By Mike Marsoun
In Australia there is a unique trade practice which should be considered, discussed, and properly addressed.
The root of this problem is the same as in the US where you will find ceramic tile installers stepping into the area of natural stone tiles, which is a skill really more suited for a stonemason.  Since the stone tiles are essentially the same size and shape as ceramic tiles, the reasoning is that laying could not be too different and one could use the same techniques.
Nothing could be further from the truth. The density, porosity, stability, colour consistency, and size/thickness consistency is all very different in stone and for a proper installation all of these factors need to be considered. Where one could lay most ceramic tiles with certain setting materials and technique, this is not the case with natural stone.
The problem I have seen in a large majority of floors is the incorrect use of sanded grout. The situation goes like this: generally speaking, the materials companies put grout into two classifications, Wall Grout and Floor Grout. The Wall Grout is always un-sanded, and the Floor Grout is always sanded. This way of specifying grout is unique to Australia. In the US and Europe grout is simply Sanded or Un-Sanded/Non-Sanded and it is usually left up to the installer to determine where it is used, and they will choose based on the joint size.
It is important to note that typically (per international standard practice) un-sanded is made joints 3mm or less, and sanded grout is made for joints greater than 3mm. The un-sanded grout is better suited to filling smaller gaps, flows better and has the ability to stay consistent. Sanded grout will not have the depth of penetration in the smaller joints and the consistency will change as it is spread-some areas become heavy on the sand and light on the cement component, this makes for very weak grout which will come out with scrubbing or pressure cleaning.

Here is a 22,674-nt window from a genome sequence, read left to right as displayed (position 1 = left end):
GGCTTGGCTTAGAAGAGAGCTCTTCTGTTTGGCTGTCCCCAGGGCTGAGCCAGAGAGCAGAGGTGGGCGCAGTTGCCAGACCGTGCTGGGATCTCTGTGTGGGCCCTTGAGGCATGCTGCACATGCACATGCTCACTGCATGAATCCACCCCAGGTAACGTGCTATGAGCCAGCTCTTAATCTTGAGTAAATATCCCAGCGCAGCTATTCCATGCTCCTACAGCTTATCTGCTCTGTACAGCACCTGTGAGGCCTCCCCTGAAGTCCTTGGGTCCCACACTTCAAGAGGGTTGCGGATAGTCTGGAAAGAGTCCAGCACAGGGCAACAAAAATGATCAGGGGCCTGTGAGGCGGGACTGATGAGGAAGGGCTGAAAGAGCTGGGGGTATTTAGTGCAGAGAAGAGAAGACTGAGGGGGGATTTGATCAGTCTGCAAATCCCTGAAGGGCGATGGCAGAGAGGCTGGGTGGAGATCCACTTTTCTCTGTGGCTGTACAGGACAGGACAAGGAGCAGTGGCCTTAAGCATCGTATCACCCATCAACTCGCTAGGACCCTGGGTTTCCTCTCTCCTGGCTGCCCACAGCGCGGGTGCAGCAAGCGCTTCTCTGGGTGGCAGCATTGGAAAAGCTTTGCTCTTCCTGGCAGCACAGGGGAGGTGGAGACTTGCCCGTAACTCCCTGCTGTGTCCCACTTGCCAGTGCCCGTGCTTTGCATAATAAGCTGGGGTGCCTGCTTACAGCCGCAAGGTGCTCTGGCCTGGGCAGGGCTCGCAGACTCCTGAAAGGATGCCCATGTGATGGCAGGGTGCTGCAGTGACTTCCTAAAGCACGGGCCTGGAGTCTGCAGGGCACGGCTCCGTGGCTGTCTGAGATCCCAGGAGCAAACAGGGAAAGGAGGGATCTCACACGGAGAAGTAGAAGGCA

This problem is most relevant on stone floors (travertine, marble, limestone), where a 3mm or smaller joint is typically used. Due to the porosity of these stones, the sanded grout has an even greater problem staying hydrated and therefore has even less penetration. The stone tiles are also thicker and do require the grout to achieve a deeper penetration into the joint then with ceramic tiles.
In addition to the above, sanded grout makes full restoration grinding very difficult, if not impossible.

What happens is this. The grinding is done in a series of steps, starting aggressively with flattening, then onto the honing steps which bring up the shine. When the honing steps are being done the work environment has to be very clean, any hard debris could get under the abrasives and cause scratches. So, when the grinding is carefully brought up to a nice hone and some silica sand inevitably comes out of the sanded grout joint this will leave scratches. This is why in most every case a stone floor with sanded grout cannot be fully flattened and restored.

I have seen this in most marble/limestone floors in Queensland which I have looked at for restoration and it is unfortunate because it is so unnecessary. Clients want to have a complete restoration job and I have to tell them I cannot guarantee against scratches, or to select another restoration option.
Of course there are other options for restoration, but they are second best. Anyone who has seen a properly flattened marble floor, with the correct grout, understands. The un-sanded grout (cured and seasoned), will in most cases polish or hone almost identical to the stone itself and the “seamless” look is absolutely stunning (see photos).
International standard practice is that dimensional stone floors should always have joints of 3-4mm or less, therefore should always receive an un-sanded grout. A collective effort should be made to educate installers and designers of this. I believe this will have a positive long term effect for the stone industry here in Australia, as floors will be more attractive and have greater longevity.

Published in Discovering Stone Magazine, Sept. 2010